- The swimming pool metaphor. “Your daughter is a swimmer, you are the pool in which she swims, and the water is the broader world. Like any good swimmer, your daughter wants to be out playing, diving, or splashing around in the water. And, like any swimmer, she holds on to the edge of the pool to catch her breath after a rough lap or getting dunked too many times.”
- “Having a delicate conversation with a teenager is like trying to talk with someone on the other side of a door.” When they prompt you with a question, they only give you a tiny amount of space to respond. If you try to barge in with all sorts of uninvited information they’ll close up.
- Inappropriate clothing: “Honey, you’ve captured a look meant for adults—it’s
not appropriate at thirteen.” Or, “that outfit will draw sexual
attention your way that, frankly, no one in this family is ready for.”
- Don’t say she looks like a tramp. She will hear “I think you’re a tramp.” Completely different.
- Posting online. If she’s talking big, don’t believe everything, but also don’t be naïve. Tell her what you found online and ask her to explain. Figure out what she was hoping to accomplish.
Joining a New Tribe
- They’re looking for a new tribe to join. This is significant! “Teenagers aren’t just looking to make friends, they are replacing the family they’ve withdrawn from…with a tribe that they can feel proud to call their own.”
- Understand the difference between conflict and bullying. Conflict among humans is normal and something that all adolescents need to learn how to deal with. Bullying is serious and potentially dangerous, and it needs to be treated aggressively. “Treating conflict as bullying is the equivalent of prescribing a full-blown course of antibiotics for the common cold…. Of course, treating bullying as if it were everyday conflict is the equivalent of misdiagnosing pneumonia as a common cold—left untreated, the situation can reach critical proportions.”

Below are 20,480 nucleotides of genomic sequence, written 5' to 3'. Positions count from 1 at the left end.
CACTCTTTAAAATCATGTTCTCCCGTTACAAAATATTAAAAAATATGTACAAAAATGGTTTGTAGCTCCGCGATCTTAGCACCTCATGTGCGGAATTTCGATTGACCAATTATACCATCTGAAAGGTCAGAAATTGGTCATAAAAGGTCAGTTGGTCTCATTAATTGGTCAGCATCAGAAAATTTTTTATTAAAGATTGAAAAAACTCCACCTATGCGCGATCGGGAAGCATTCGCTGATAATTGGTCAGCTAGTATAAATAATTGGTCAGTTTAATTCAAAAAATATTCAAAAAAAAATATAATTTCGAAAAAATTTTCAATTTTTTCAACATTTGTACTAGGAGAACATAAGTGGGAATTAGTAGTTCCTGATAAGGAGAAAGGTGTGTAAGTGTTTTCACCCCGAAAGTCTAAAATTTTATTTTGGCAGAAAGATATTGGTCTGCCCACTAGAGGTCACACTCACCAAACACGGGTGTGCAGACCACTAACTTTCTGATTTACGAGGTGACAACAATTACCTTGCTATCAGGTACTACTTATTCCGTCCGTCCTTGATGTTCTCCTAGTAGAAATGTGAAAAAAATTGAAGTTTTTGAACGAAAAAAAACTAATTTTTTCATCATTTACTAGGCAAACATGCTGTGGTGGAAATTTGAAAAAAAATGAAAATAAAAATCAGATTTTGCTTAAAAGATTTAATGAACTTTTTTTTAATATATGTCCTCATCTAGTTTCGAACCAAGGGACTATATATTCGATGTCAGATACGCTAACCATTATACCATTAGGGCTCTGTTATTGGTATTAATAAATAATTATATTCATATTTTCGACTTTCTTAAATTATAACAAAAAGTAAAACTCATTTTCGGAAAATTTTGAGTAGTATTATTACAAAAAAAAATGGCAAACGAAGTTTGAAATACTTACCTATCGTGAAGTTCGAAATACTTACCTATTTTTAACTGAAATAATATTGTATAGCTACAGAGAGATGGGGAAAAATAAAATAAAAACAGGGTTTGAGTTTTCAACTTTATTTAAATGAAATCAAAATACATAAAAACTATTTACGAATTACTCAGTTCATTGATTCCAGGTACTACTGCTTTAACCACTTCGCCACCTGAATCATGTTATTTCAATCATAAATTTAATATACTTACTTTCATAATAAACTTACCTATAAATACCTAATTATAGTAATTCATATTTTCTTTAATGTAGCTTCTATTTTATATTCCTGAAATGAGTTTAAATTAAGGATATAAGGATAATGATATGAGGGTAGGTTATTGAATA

- Popularity - girls begin to value this because of what it seems to promise:
a place in a desirable tribe. This occurs at the same time they’re pulling
away from their own family.
- Sociometric popularity describes “well-liked teens with reputations for being kind and fun.”
- Perceived popularity describes “teens who hold a lot of social power but are disliked by many classmates.”
- The key difference seems to be that popular nice girls aren’t easy to push around.
- The author recommends parents deconstruct the meaning of the term popular. Girls typically mean another girl is powerful, which is usually because she’s doing it to be mean and everyone knows it. Ask your daughter “is the girl popular or just powerful? Do kids like her or are they scared of her?”
- Help her learn how to assert herself, stand up for herself while respecting the rights of others. ‘Good girls’ aren’t nice all the time.
- Bite your tongue and let her talk. Listening will give her the space to open up and share with you.
- Frenemies - they should expect that their friends will generally be kind. If not, they aren’t really friends.
- “At the neurological level, teenagers, more than adults or children, experience social acceptance as highly rewarding.”
- Give your daughter a way out of inappropriate or awkward peer pressure situations by being their scapegoat. They can avoid risky behavior while staying in good graces with their friends by blaming their parents “crazy rules” for not giving in. “I want to smoke with you, but my mom has a nose like a bloodhound.” Allow your daughter to blame her good behavior on you.
- Arrange a code for your daughter to help her get out of situations. If she calls and says “I forgot to turn off my flatiron” the parents know she wants to be rescued and they start yelling into the phone. The girl can hold the phone away from her ear, make faces, and blame her parents for having to go home. Save face.
- “Teens aren’t addicted to social media. They’re addicted to each other.“ Just like we were on the phone as teens, these days it’s social media.
- “New research finds that, when it comes to teens’ social lives, what happens online reflects what happens in real life. Girls who enjoy happy, supportive friendships in real life use their digital communications to build those friendships, and girls who are having trouble getting along in person also have trouble getting along online.”
- “Make it clear that rules for virtual social behavior are the same as rules for social behavior in the real world: she doesn’t have to like everybody, but she should never conduct herself in ways that are less than polite.”
- IMPORTANT: “Three conditions regarding your daughter’s social life that should cause you to worry: if your daughter has no tribe, if your daughter is a victim of bullying, or if your daughter bullies her peers.”
- Point out the critical role that bystanders play in helping victims.